By Tracey Dowdy
Does the thought of one more game of Go Fish physically hurt? Would you rather clean the bathroom rather than sit through Frozen one more time? Never fear, there are a million things to do, you just need a little inspiration.
- For little ones, the best action is a distraction, preferably one with some movement to help burn off that restless energy, channeling aggression, and spark a little creativity. Actually, that’s a pretty good formula for all of us. Two great games for little ones are the Copycat Game and the Spider Game. The Copycat Game is basically Simon Says without the competition. Give yourself and your crew plenty of room to move around, especially if you’re going to go wild with those actions. Ask, “Who wants to play the Copy Cat Game? I bet you can’t do what I’m doing!” Start small – touch the top of your head, blink your eyes, do a somersault – whatever comes to mind. Depending on the age of your children, you can take turns being the leader. There’s no winner or loser, so no chance of hurt feelings. The Spider Game is brilliant if your children have far more energy left than you do, but you’re still on the clock. Get a small blanket or towel, and take a seat in a chair or on the floor. The “spider” holds the blanket like a bullfighter. The other player – the “fly”- runs in a pattern around the spider who then tries to catch them by throwing the blanket, their “spider silk.” If it touches the fly, they are considered caught and the game begins again. It’s easy for parents and kids to take turns for either role, and children or parents who have limited mobility can still engage in play.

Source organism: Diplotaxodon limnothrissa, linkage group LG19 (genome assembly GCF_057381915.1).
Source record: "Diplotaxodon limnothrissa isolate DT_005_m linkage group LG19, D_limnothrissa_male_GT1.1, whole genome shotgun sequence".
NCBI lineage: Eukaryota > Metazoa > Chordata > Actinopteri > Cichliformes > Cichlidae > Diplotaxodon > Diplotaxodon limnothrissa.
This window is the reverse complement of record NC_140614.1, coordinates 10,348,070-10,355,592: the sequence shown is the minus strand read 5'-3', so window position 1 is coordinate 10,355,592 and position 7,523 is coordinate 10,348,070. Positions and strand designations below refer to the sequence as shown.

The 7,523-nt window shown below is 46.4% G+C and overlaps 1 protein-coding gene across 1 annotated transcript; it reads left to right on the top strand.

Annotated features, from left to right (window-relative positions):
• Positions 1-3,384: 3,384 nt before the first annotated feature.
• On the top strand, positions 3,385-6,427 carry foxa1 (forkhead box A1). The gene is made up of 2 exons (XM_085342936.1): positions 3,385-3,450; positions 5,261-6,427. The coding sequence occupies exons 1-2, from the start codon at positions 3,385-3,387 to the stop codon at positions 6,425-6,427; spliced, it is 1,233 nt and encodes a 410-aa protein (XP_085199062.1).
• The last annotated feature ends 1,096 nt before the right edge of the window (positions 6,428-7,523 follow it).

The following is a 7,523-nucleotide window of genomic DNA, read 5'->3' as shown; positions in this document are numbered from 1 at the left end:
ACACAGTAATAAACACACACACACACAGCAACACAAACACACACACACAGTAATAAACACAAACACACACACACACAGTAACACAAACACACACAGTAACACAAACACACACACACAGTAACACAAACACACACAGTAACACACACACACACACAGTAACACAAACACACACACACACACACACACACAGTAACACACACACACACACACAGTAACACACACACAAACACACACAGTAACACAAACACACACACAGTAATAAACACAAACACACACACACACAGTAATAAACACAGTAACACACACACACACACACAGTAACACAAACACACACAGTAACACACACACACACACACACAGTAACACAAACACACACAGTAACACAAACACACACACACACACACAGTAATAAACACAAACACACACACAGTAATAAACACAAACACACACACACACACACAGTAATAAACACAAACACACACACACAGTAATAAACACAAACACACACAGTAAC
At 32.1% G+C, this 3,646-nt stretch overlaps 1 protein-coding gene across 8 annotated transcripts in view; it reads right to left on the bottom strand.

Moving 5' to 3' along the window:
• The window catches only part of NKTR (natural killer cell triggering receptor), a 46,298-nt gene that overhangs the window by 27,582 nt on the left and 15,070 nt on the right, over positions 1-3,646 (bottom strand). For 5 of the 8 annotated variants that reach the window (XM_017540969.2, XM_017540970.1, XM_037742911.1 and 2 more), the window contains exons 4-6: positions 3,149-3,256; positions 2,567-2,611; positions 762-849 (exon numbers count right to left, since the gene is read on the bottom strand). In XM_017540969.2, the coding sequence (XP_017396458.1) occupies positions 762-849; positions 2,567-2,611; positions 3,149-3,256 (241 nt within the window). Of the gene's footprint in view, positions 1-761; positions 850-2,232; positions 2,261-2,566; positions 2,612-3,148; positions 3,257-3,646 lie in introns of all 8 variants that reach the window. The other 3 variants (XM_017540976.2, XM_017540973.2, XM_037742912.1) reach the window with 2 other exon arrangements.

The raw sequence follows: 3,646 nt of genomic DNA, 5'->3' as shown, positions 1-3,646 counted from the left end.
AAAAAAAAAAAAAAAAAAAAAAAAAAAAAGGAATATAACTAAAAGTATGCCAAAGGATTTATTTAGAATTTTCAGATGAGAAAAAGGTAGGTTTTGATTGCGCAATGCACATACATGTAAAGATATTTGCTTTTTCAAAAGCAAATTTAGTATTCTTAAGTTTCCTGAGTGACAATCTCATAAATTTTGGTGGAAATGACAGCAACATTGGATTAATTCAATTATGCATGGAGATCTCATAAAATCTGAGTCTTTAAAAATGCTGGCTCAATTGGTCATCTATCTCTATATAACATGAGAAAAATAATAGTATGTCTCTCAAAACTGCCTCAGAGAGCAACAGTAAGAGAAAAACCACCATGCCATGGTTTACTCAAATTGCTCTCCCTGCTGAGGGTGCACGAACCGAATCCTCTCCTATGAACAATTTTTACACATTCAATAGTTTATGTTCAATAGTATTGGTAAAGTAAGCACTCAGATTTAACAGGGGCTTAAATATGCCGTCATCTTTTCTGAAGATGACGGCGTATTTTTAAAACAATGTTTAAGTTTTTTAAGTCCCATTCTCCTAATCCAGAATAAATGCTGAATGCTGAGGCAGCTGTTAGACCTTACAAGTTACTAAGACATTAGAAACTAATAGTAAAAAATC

- There’s never been a better time to break out your inner Beyonce than now. Treat – or torment your family with your version of “It’s Raining Men,” “Toxic,” or “Uptown Funk.” Let your little ones choose their favorites and be prepared to be entertained for hours. There are several apps to choose from, both free and subscription-based options. Check out StarMaker, The Voice, Smule, and Karaoke for Kids (iOS) or Karaoké Kids (Android) to name a few.
- Teach a cooking class. I know, I know, you’re already trying to manage to homeschooling, but teaching your kids how to cook pays off in delicious dividends. Make it fun – pretend you’re hosting your own cooking show, and have your kids act as your assistants. Check out these cooking sites for parents and kids, with recipes using ingredients you probably have in your house. If you’re short on ingredients, My Fridge Food and Supercook let you search for recipes by ingredients.
- This may sound like an obvious one, but if you can safely maintain social distance boundaries, go outside for free, unstructured playtime. Spring has sprung in many parts of the country, so this is also a great time to do some hands-on nature studies. These apps can teach your kids about everything from fish to constellations and everything in between.
- This is also a great time to teach your children compassion. Though your little ones may be driving you a little batty, there are others who are struggling with loneliness while they’re in isolation, away from human contact. Have them write letters, cards, or even an encouraging email. There are lots of free video chat platforms available, and there are no doubt plenty of family and friends who would love to see your smiling face.
Tracey Dowdy is a freelance writer based just outside Washington DC. After years working for non-profits and charities, she now freelances, edits and researches on subjects ranging from family and education to history and trends in technology. Follow Tracey on Twitter.